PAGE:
April 30, 2018

LYON, France — Michele Bedard and Chianna Schoenthaler didn’t think they’d be going to France.

“For us it was just like, ‘OK, let’s just do it. If we get it we get it, and if we don’t we don’t,’” Chianna Schoenthaler told Poynter in Lyon on Tuesday. “I remember when we got that email. We were like, ‘OK, we actually know what we’re talking about.’”

Schoenthaler and Michele Bedard — both Colorado State University-Pueblo undergraduate students — presented their paper at The Web Conference’s journalism, misinformation and fact-checking track on Wednesday. The paper, titled “Satire or Fake News: Social Media Consumers' Socio-Demographics Decide,” addresses a growing concern among fact-checkers, journalists and technology companies grappling with how to address online misinformation.

In March, Snopes — one of Facebook’s fact-checking partners — debunked a story from a satirical site about CNN and a washing machine and flagged it on Facebook, lowering its reach. The move sparked an outcry, and Facebook later reversed the decision. (Disclosure: Being a signatory of the International Fact-Checking Network’s code of principles is a necessary condition to being one of Facebook’s fact-checking partners.)

The debacle led to some interesting questions: Should satire be included in fact-checkers’ efforts to debunk misinformation? What’s the difference between the two, and how should they be distinguished?

In Schoenthaler and Bedard’s study, they found that the latter two questions have something to do with reader demographics. Through online surveys and focus groups, they quizzed participants on the difference between fake news and satire by showing them 27 screenshots of posts in a Facebook feed and giving them 12 seconds to read it and pick a category.

They found that the youngest and oldest participants were least likely to accurately distinguish between fake news and satire. Women and more educated people fared better, while political orientation did not have much of an effect on the outcome.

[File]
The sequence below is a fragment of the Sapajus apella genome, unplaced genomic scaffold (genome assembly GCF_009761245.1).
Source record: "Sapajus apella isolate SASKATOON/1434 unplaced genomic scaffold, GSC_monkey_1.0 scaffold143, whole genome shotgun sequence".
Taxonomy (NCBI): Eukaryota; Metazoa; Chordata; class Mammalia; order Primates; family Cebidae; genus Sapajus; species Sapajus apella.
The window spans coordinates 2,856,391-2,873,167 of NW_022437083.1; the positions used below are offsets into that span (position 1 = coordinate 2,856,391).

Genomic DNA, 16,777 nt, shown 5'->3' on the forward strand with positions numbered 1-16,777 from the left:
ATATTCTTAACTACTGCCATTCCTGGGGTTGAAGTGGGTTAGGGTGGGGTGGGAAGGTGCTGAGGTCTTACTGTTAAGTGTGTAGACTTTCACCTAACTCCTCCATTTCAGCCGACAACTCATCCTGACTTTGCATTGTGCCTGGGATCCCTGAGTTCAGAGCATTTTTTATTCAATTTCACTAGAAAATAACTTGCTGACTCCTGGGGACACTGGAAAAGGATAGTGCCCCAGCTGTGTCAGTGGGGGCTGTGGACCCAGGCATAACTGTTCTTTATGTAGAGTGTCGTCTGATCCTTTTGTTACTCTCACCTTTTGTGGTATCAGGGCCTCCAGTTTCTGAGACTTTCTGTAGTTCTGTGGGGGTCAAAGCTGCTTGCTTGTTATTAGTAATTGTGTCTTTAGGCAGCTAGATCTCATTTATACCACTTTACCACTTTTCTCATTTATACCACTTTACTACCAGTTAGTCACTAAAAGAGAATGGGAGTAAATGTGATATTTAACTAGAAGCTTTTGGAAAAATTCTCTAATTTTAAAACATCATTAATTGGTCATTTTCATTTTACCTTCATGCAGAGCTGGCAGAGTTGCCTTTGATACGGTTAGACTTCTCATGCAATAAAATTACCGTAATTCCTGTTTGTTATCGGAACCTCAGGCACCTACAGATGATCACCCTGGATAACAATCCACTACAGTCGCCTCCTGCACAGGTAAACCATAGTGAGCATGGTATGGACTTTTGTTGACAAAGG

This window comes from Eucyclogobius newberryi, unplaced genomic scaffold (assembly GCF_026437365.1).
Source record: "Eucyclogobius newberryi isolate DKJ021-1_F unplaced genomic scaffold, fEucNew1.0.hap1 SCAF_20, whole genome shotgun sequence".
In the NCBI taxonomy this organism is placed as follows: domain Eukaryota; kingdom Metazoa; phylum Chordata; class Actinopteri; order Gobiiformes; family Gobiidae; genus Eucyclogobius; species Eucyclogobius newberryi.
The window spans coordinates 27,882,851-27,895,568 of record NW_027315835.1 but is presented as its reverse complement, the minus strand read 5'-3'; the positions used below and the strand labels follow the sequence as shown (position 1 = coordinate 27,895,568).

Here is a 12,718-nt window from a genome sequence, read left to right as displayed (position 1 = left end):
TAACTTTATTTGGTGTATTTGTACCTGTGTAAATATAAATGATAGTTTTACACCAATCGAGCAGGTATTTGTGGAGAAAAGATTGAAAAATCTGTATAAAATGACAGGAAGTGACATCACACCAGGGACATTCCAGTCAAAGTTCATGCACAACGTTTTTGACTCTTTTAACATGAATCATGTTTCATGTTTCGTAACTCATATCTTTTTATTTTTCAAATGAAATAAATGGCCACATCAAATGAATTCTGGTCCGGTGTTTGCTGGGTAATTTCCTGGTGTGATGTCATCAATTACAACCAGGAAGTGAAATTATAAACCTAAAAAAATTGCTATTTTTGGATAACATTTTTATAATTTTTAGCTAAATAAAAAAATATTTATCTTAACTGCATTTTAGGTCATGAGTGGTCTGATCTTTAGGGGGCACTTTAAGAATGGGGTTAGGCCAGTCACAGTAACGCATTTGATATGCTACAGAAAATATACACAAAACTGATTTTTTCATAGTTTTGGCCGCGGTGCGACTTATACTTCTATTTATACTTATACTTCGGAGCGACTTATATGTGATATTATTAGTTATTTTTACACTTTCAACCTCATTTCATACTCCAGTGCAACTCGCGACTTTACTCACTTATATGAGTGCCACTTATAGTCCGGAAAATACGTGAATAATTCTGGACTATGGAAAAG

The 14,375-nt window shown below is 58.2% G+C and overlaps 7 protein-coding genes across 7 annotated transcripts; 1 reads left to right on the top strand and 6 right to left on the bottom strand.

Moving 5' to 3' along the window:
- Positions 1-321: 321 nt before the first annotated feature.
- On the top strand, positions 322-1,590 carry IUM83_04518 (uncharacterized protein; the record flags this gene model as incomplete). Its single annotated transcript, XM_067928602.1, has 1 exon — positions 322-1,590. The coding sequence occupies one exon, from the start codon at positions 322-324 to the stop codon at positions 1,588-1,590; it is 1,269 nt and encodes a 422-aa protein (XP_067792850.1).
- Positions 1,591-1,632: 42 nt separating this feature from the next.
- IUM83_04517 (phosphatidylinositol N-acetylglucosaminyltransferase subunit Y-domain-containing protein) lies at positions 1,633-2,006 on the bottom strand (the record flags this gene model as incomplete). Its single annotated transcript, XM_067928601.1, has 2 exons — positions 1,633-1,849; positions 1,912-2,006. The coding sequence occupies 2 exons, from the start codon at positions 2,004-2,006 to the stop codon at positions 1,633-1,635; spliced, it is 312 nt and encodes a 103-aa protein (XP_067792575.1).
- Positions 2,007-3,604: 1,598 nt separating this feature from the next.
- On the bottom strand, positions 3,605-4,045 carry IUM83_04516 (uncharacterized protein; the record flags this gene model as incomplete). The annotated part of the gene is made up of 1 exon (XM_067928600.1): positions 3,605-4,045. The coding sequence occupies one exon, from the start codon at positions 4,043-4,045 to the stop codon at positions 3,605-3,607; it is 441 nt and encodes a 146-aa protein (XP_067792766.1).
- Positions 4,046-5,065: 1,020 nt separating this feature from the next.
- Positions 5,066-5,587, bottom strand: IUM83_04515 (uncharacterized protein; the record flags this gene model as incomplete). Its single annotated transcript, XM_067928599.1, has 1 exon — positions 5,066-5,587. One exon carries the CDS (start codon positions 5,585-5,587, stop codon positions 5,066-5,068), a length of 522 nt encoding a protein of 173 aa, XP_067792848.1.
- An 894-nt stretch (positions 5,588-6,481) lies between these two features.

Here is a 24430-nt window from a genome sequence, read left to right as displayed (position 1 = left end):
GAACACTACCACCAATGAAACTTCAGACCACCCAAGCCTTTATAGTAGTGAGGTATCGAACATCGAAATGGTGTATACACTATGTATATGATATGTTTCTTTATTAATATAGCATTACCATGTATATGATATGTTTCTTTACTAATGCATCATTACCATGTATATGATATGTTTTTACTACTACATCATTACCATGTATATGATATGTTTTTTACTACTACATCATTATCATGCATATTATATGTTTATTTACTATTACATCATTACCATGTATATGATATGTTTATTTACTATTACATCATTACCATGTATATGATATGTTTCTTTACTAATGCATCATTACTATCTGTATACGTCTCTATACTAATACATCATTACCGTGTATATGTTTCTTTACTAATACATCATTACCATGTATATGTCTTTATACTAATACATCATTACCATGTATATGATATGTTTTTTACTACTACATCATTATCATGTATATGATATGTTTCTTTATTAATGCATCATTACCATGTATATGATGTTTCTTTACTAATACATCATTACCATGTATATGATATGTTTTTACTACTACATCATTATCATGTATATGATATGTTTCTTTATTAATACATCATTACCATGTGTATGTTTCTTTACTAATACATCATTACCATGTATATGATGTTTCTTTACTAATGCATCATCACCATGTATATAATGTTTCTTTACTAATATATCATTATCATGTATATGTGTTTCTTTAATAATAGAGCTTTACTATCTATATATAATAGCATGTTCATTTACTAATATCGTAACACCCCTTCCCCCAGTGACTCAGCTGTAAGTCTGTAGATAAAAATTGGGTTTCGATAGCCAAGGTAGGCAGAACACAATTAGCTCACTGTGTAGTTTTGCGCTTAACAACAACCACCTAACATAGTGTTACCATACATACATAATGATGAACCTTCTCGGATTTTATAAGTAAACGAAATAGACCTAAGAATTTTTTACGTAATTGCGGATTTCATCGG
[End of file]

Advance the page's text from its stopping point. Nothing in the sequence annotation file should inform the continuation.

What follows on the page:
Poynter caught up with Schoenthaler and Bedard about their work — as well as its implications for tech platforms and fact-checkers — before they presented their paper to The Web Conference’s misinformation track on Wednesday. This Q-and-A has been edited for clarity.

You’re presenting a paper on the difference between satire and fake news. What inspired you both to research that topic?

Chianna Schoenthaler: It started in our audience research class in our mass communications program … And he came in with this idea: “We’re going to do fake news this semester. That’s everyone’s point of research; you can take a different area that you want to research within that topic, but that’s your focus.” So we ran with the fake news and we decided to do it based of sociodemographics, because we found it very interesting to see how different age groups, genders or political affiliations might have different correlations.

Michele Bedard: We decided to focus on satire because when we were starting to do our major (literature) review for everything, finding our research question, there just wasn’t much at this point. And this was in March of last year when we started to narrow it down. We found all these articles from maybe 10 years ago talking about satire and the old shows like The Colbert Report and The Daily Show with Jon Stewart. So there were some research articles on those, but there wasn’t anything that current … This is something that needed to be explored more.

Was there an article or a moment when you knew this was an issue and that you wanted to research it?

Bedard: It really was this Miley Cyrus, CNN and The Onion (story) — there was a whole thing written about that. That’s when I was like, “Wait, that’s what was fake news, now it’s satire, but no one can understand the difference between the fake news and the satire, and oh my God there’s a problem.”

They called satire ‘fake news’ because it wasn’t real. And now that has totally flipped.

Why do you think there’s such a disparity in those two concepts? Can’t we all just agree on what satire is? It’s funny — it should be self-evident, right?

Bedard: It’s what different people find funny.

Schoenthaler: We noticed that even in just age groups.